The filing requirements in Section 32-707.01 are statutory rather than constitutional. If substantial compliance with constitutional requirements is sufficient for amendment of the state constitution, then surely substantial compliance with statutory requirements is satisfactory as well. Given that premise, we believe that filing ballot explanations two days late is substantial compliance with Section 32-707.01, and would not
justify removing the proposed constitutional amendments from the ballot.

Finally, the attorney from Grand Island takes specific issue with LR2CA, a proposed constitutional amendment which would permit arbitration in Nebraska. He argues that this constitutional amendment would, in itself, be unconstitutional in several respects. On that basis, he asks that you exercise your authority and refuse to place that proposed amendment on the ballot.

The Nebraska Supreme Court has indicated that, unless the subject of a proposed initiative or referendum petition is invalid or unconstitutional on its face, the Secretary of State cannot pass upon the validity or construction of any proposed law when the petition is presented for filing and placement on the ballot. State ex rel. Brandt v. Beermann, 217 Neb. 632, 350 N.W.2d 18 (1984). This rule includes initiatives to amend the state constitution. By analogy, we believe that this rule applies equally in the present situation where the Legislature has presented duly enacted resolutions amending the constitution for placement on the ballot. In our view, unless those legislative resolutions exhibit some facial flaw, you do not have the authority to pass upon their constitutionality and to refuse to place them on the ballot. In that regard, we do not believe that LR2CA is unconstitutional on its face. Consequently, you should place it on the ballot for consideration by the people of Nebraska.

Sincerely yours,

DON STENBERG
Attorney General




SUBJECT:
Processing fee for County Prisoners

REQUESTED BY:
Ellen L. Totzke, Hall County Attorney

WRITTEN BY:
Don Stenberg, Attorney General
Joseph P. Loudon, Assistant Attorney General



You have asked whether absent specific statutory authority a county can charge other political subdivisions (e.g. State of Nebraska, cities, villages) a processing, or booking, fee for booking prisoners into the county jail when they are arrested by any law enforcement agency other than the county sheriff's office.

A county, even though a body politic and corporate, is a creature of statute and has only such powers as are conferred by the legislature. Lindburg v. Bennett, 117 Neb. 66, 7.7, 219 N.W. 851, 855 (1928); City of Grand Island v. Willis, 142 Neb. 686, 695, 7 N.W.2d 457, 462 (1943); State ex rel. Johnson v. Gage County, 154 Neb. 822, 826, 49 N.W.2d 672, 675 (1951). See also Neb. Rev. Stat. § 23-101 (1991). After reviewing the Nebraska statutes, no statute can be found that permits county governments to charge other political subdivisions for the booking of prisoners into county jails. As a result, it must be concluded that counties do not possess such authority. The following statutes, however, most closely confer and limit a county's authority in relation to this issue.



Peace officers have the duty to arrest and detain any person found violating any law of this state or any legal ordinance of any city or village. Neb. Rev. Stat. § 29-401 (1989), amended by LB 451, S i, Laws 1994. Furthermore, Neb. Rev. Stat. S 29-1001 (1989) provides that whenever a person is in lawful custody, the custodian of that person may confine him or her in the jail of any county in this state, or other secure and convenient place of confinement, to be procured by such custodian. Moreover, Neb. Rev. Stat. § 29-410 (1989) states that any officer having in lawful custody any person accused of an offense may, for the purpose of bringing the prisoner before a magistrate, detain the prisoner in any county jail of this state for one night or longer. Finally, except in counties where a county board of corrections exists, the sheriff shall have charge and custody of the jail. Neb. Rev. Stat. § 23-1703 (1991). The sheriff is required to receive those lawfully committed and to keep them until discharged by law. Id.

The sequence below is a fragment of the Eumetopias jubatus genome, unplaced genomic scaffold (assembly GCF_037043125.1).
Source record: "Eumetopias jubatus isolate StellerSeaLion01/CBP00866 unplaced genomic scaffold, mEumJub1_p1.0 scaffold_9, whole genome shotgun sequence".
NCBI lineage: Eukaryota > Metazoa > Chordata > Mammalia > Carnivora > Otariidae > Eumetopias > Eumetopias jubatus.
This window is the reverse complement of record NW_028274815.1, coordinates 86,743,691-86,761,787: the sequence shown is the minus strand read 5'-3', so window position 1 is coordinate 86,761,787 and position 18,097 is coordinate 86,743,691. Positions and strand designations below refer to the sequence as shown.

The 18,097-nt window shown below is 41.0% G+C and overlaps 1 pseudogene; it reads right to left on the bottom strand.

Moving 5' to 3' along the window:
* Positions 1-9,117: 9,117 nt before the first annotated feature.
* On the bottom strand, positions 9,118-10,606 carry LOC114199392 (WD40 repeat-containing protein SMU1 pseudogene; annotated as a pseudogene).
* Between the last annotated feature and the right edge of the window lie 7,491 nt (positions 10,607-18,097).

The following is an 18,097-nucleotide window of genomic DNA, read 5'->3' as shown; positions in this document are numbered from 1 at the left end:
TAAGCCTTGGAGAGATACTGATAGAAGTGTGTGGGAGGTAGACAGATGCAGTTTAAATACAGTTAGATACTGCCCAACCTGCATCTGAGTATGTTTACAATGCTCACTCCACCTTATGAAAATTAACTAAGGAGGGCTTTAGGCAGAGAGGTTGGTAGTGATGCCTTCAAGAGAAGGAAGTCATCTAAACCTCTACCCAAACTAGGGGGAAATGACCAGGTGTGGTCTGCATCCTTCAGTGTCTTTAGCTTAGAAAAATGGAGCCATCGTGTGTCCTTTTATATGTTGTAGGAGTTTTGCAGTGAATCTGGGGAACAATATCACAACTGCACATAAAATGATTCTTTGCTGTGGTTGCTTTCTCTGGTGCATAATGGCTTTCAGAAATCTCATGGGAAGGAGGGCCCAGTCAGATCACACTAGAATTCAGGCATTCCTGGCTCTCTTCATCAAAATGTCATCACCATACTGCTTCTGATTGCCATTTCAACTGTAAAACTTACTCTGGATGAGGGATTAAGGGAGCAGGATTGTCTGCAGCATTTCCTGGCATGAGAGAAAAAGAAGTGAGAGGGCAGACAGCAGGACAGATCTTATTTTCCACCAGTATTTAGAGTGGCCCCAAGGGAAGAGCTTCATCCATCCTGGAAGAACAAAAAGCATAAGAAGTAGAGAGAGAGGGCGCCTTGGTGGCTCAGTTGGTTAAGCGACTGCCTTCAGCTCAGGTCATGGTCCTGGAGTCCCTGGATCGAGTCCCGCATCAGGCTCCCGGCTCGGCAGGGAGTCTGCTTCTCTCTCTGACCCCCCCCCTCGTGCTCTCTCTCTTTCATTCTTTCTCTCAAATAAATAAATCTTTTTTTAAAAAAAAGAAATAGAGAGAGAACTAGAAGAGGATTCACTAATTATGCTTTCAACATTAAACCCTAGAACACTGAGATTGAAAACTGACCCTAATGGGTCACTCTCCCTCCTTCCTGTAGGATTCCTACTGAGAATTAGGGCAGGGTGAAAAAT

The cost of keeping and maintaining of any prisoner is to be paid by the county in which the offense was committed or alleged to have been committed. Neb. Rev. Stat. § 29-1004 (Supp. 1993). Neb. Rev. Stat. § 47-120 (Cum. Supp. 1992) states in pertinent part that "[t]he county board or county board of corrections serving pursuant to chapter 23, article 28, shall provide proper quarters and adequate equipment for the preparation and serving of all meals furnished to all prisoners confined in the county jail. The county sheriff shall have full charge and control of such services and the county board shall provide for all washing, fuel, lights, and clothing for prisoners, subject to the right of the county to be paid by the state for state prisoners at the rate of three dollars and fifty cents per day, and subject the right of the county to be paid by the city or federal government for city or federal prisoners at actual cost to the county .... " See also City of Grand Island v. County of Hall, 196 Neb. 282, 242 N.W. 2d 858 (1976). We have found no other statutes arguably relevant to the question at hand.

Section 47-120 specifically authorizes counties to charge the state, city or federal government for certain enumerated costs in the area of prisoner care. (i.e., meals, washing, fuel, lights, and clothing). However, nowhere within the items listed in S 47-120 does the legislature make any reference to booking fees or any other expense of imprisonment that does not directly relate to prisoner care. Because the legislature apparently chose to exclude booking fees, it is implicit that a county cannot charge other political subdivisions for such fees.

There is an instance where a county may be able to charge a booking or processing fee. The county board of a county and the mayor and legislative authority of a city located within the county are authorized to jointly construct and maintain a jail. See Neb. Rev. Stat SS 47-301-308 (1988). "[W]here any such county or any such city shall build such jail . . . independently of the other, such county or such city as does not own or manage a jail for the detention of prisoners . . . shall have the right to contract with the other for its use ." Neb. Rev. Stat. S 47-306 (1988).
A contractual agreement to provide that such a booking fee may
be charged. Of course, if such a contract does exist, you will
have to refer to the terms of the contract to determine if a
booking or processing fee may be assessed by the county and to the
statutes to determine whether such a contractual provision is allowed by law.

Sincerely,

DON STENBERG
Attorney General